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Microsoft-developed video games involved in patent infingement lawsuit

Microsoft’s dearth of Xbox One exclusives seems to be lacking in comparison to its competition late into this console generation and according to Gamerant, a patent infringement can be added to the list of theories as to why.

A lawsuit filed by Infernal Technologies and Terminal Reality against Microsoft may be one of the reasons first party exclusives have yet to make their way to the console in any meaningful way.

Terminal Reality happens to be the studio behind the Infernal Engine that had been licensed out to other developer studios, including Microsoft. Within the engine, itself lay two patents that the company believes Microsoft infringed upon in its use of the licensed software. Patents 6,362,822 and 7,061,488 encompass lighting and shadowing effects within games.

Specifically, Terminal Reality is stating games such as Microsoft’s latest hit Sea of Thieves, Halo 5 and a few Forza titles infringed on the dual patents in their development.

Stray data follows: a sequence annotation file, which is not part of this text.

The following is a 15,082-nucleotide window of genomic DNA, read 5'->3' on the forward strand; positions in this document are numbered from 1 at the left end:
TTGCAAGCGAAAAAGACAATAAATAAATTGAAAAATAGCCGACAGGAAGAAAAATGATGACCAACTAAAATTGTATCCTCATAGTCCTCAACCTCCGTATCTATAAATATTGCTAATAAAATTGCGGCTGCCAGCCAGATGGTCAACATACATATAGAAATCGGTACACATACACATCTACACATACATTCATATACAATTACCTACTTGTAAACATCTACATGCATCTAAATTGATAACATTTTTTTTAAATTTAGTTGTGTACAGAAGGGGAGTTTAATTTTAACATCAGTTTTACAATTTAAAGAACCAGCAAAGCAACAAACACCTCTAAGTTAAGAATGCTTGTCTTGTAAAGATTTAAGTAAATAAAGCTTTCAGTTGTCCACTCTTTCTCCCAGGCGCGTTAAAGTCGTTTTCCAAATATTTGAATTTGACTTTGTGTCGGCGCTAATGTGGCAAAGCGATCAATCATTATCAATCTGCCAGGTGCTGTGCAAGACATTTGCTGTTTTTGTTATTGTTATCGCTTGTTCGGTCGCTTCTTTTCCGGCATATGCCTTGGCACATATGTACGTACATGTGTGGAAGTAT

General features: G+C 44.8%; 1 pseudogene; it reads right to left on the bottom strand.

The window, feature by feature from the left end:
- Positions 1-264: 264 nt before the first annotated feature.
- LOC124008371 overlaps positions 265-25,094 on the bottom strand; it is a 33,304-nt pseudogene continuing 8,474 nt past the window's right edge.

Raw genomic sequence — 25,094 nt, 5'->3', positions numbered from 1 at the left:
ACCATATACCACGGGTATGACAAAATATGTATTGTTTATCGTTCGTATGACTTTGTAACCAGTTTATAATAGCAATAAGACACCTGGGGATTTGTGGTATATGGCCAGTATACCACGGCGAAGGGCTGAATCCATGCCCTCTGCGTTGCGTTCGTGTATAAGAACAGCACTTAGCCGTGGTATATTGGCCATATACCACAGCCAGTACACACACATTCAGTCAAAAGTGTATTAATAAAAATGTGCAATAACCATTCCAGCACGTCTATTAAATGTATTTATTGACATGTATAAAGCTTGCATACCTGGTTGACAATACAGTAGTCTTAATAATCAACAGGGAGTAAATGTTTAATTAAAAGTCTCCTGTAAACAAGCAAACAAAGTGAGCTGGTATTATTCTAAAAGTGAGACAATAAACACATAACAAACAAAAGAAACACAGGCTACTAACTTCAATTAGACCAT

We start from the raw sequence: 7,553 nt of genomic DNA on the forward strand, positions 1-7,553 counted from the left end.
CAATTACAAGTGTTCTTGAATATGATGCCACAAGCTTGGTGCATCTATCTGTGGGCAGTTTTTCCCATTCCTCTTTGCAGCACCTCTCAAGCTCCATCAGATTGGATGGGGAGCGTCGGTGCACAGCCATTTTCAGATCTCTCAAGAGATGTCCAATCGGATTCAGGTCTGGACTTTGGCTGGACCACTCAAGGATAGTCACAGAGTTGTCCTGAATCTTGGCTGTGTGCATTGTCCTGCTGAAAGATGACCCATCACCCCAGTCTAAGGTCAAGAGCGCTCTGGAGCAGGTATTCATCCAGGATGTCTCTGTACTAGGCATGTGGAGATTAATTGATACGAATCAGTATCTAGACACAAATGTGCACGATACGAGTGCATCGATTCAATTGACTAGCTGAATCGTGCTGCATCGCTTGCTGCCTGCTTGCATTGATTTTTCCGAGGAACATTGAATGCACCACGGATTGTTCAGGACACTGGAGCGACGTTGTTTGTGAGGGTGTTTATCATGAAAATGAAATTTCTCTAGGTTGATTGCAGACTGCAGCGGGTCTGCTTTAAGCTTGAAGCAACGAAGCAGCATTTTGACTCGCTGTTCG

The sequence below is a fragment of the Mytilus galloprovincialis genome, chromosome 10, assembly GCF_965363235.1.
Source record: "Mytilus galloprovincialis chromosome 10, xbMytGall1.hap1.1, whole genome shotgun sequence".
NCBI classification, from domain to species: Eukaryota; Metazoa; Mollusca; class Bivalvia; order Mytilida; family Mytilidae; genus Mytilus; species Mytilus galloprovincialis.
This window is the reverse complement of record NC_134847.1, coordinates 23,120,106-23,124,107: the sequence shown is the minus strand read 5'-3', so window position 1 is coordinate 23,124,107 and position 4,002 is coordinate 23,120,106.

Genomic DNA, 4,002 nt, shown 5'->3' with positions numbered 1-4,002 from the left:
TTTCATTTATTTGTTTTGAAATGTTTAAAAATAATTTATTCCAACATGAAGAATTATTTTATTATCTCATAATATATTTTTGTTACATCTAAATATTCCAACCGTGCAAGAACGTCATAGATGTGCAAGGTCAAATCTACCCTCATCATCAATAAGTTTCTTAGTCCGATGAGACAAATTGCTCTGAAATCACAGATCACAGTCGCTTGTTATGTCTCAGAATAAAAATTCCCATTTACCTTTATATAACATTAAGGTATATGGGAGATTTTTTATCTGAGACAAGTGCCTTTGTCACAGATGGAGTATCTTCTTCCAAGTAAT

At this point in the suit, it’s hard to determine where either company stands in regards to an amicable decision. Indeed, Terminal Reality and Infernal Technologies claim that Microsoft has known about the infringement long enough to try and concoct an end-around that involved the company filing for similar patents back in 2007. Microsoft’s gambit to seemingly sidestep Terminal Reality’s claims did not pay off as patents 6,362,822 and 7,061,488 were already accounted for and thus resulted in a rejected patent filing for the company.

We don’t have a tally as to how many other titles Microsoft might have had in development or various stages of promotion before this lawsuit came to light and it still remains to be seen how the outcome will affect its current crop of released games. Either way, this could be another trip up for Xbox, coming at a time where the division can’t afford additional stumbling blocks.

Gamers have been quick to point out how lacking the Xbox has been in the exclusives department seemingly midway through this console generation. It now seems their observations have not only been founded but yet another wrinkle in the apparent reasoning for a drought of titles has made itself visible. We’ll just have to wait and see if the case is actually seen in front of a judge or settled out of court, but hopefully, Microsoft figures this out soon as their Play Anywhere proposition rests on a pile of “playable” titles from the company.

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How do you think Microsoft should resolve this?